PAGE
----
This blog post came up on my Medium feed today and it’s a really interesting read!

A note of forewarning: the language in it may leave a bit to be desired (potential not safe for work) but some interesting points are made.

In the first example, the voice announcements! When I watched the video I thought nope nope nope would not play that game. For me that would fall under the annoying level of bug category as an inexperienced games tester but the writer makes a valid point, it’s actually super distracting for a user. So while it doesn’t technically stop them proceeding with the game from a software point of view, it could from a user experience point of view which is another layer I hadn’t totally considered.

Accessibility of the game play is also discussed

It is already a test of your fine motor skills to press down on the mouse wheel button without also rotating the wheel, but imagine trying to do that in the heat of battle.

I’ve just recently started to play RPGs again and I’m particularly drawn to this line of the post

Remember the old RPGs where you can talk to every bit part character you encounter? It seems like they all have something to say to you, and furthermore, it’s so important for them to say what they have to say that they will repeat it to you as many times as necessary.

It is so frustrating to get a wall of text (that I have issues processing anyway) that the character will not repeat again. I guess this goes back to the accessibility aspect also and the writers reference to Nielsen Norman Group

Do not make the game more difficult by lack of realism. It is not realistic that a person would not be able to ask for directions to be repeated.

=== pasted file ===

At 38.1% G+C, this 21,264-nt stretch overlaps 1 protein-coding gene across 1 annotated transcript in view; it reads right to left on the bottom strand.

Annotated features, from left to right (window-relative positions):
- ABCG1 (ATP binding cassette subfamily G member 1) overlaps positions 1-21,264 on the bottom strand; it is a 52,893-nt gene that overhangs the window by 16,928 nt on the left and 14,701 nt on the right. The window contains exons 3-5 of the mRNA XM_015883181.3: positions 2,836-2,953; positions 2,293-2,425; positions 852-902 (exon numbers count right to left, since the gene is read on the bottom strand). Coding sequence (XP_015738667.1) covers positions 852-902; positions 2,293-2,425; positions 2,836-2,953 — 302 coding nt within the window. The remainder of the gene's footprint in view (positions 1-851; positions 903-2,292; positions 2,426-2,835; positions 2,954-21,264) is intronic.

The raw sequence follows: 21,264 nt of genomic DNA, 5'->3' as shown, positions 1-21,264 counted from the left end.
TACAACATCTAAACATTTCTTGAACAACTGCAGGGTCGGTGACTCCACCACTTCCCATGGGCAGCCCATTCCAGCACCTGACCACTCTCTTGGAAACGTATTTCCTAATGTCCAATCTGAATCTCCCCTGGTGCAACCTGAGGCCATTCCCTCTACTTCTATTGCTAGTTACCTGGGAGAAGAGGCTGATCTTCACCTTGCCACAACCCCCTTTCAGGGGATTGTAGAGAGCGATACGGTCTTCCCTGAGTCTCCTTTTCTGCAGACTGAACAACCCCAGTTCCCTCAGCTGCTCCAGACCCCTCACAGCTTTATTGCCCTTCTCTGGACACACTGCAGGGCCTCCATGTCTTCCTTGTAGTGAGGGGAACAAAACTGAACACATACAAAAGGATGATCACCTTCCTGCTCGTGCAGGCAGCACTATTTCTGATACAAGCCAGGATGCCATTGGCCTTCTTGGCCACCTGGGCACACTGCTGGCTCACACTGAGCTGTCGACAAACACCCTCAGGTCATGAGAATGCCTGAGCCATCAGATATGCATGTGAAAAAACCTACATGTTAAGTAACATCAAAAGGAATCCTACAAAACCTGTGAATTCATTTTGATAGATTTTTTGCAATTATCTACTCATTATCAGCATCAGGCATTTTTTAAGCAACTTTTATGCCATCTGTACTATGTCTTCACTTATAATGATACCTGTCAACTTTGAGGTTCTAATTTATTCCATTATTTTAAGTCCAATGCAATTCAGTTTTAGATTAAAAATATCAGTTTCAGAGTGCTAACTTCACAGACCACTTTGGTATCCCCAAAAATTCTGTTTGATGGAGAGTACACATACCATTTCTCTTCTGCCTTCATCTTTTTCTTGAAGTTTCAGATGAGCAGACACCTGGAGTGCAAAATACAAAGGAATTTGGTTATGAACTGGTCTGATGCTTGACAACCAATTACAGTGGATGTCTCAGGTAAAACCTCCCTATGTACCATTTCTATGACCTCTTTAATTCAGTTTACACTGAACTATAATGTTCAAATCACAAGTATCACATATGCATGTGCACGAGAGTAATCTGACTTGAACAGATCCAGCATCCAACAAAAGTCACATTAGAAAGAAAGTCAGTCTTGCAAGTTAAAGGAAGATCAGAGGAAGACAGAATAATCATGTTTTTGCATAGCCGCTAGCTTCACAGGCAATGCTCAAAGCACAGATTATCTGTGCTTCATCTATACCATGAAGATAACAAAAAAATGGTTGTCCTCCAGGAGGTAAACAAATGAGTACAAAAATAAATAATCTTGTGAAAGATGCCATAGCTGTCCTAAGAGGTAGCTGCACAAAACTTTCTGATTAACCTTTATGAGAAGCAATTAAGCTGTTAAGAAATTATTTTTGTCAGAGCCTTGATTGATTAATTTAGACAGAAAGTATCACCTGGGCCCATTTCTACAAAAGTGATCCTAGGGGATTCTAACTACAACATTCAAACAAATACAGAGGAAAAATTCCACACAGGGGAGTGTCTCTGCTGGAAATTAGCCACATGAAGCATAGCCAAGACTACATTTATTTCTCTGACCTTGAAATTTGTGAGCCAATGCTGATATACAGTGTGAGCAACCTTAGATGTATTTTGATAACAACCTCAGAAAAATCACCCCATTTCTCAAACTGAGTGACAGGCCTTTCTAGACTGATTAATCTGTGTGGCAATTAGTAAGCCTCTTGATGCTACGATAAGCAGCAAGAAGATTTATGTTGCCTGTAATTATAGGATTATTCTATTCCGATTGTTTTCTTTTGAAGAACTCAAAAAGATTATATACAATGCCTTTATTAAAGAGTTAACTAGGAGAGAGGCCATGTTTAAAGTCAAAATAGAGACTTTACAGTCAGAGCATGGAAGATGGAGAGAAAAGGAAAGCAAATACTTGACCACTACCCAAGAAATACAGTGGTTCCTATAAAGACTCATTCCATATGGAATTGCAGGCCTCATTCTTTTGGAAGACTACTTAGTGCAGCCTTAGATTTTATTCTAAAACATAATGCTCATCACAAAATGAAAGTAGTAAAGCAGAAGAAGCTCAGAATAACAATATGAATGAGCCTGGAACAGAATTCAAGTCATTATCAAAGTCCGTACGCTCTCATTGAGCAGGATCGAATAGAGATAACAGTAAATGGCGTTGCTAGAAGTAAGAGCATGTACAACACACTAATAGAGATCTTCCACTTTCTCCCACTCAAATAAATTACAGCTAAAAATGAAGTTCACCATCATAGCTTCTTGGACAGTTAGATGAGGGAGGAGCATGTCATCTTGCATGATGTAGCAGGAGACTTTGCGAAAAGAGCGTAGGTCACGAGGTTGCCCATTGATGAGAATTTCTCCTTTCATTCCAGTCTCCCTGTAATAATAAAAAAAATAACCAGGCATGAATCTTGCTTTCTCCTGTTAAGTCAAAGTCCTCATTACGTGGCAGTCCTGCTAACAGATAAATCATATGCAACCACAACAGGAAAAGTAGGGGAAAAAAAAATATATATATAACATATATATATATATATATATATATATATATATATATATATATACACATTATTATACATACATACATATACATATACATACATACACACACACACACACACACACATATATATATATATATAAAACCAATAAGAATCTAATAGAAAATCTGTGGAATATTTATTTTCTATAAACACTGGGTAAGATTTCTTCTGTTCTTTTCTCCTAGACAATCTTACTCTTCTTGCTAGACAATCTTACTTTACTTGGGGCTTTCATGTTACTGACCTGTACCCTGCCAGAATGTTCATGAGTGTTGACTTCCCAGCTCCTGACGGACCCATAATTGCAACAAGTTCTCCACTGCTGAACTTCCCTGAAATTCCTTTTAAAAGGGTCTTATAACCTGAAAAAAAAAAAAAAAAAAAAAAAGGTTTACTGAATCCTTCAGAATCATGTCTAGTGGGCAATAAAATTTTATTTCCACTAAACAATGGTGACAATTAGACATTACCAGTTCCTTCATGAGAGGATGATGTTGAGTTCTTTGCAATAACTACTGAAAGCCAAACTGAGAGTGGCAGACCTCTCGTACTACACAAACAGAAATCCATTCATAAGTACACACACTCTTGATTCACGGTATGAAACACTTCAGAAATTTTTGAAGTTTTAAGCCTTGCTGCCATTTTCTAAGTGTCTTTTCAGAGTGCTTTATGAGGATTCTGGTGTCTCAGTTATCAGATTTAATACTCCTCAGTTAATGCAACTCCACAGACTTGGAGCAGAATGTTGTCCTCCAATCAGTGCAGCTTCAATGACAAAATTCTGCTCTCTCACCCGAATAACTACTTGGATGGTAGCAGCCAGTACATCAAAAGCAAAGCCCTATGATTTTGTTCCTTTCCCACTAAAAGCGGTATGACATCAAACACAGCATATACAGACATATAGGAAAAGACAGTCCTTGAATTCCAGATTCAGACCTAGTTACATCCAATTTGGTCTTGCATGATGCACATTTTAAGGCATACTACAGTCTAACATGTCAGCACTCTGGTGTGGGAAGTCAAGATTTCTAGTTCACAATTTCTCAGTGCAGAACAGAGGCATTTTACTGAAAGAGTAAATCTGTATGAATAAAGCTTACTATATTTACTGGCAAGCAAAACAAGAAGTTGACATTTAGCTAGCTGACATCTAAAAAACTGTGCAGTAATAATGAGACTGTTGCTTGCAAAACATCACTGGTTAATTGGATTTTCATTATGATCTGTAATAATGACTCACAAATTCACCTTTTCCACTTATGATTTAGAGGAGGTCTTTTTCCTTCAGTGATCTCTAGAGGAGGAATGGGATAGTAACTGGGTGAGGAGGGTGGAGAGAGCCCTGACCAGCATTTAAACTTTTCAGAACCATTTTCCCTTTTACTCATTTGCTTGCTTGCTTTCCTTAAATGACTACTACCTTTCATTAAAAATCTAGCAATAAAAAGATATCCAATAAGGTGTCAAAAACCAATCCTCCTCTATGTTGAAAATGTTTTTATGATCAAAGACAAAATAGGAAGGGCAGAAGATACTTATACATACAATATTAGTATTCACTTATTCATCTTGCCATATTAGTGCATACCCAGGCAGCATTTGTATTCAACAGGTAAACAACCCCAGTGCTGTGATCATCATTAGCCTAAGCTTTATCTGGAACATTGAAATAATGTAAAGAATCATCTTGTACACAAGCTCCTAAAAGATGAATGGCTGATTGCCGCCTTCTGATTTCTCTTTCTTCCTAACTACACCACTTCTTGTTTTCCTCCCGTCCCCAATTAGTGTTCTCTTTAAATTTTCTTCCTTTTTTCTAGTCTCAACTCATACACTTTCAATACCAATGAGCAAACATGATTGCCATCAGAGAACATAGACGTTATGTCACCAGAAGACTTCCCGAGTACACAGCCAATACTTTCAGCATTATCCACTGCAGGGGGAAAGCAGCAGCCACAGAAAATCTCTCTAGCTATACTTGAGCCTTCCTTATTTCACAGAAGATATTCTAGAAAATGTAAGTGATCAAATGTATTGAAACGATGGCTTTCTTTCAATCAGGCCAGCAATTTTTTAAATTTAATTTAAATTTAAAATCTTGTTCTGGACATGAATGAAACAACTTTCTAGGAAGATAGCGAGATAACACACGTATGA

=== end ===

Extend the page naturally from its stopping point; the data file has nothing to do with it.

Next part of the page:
So as someone reintroduced to RPGs and who has never tested a game before, I found that this post gave me some thoughts about how I might approach your questions above @tybar and maybe they might do the same for others :slight_smile:

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Is the voice on Megaman Nolan North? Sounds a bit like when he does Blaze in Blaze and the Monster Machines. If it is, I forgive the voice.

You remind me of a mate of mine who used to work at a Government nuclear research establishment. They had a massive (for the 1970s :slight_smile: ) Cray supercomputer installed, which used up so much of the IT budget that they couldn’t afford monitor terminals and had to rely on old ASR33 teletypes. Then someone installed a copy of Space Invaders on it, which you had to play using the teletype - which would then print out each screen in succession. Playing a game was a long and noisy process, so someone else wrote a bit of code which got the computer to play itself on your behalf. You always lost. but your highest score was usually upwards of 150,000 or more…


Not an RPG, but in Spider-Man on the PS4, on the map screen, when the whole game is open (maybe before?) if you select the northernmost section of the map,and scroll to the bottom of the ‘task’ list, then select one of the map sections below to either side of Central Park, the task list ends up with duplicate tasks, as the northernmost one has 1 or 2 more.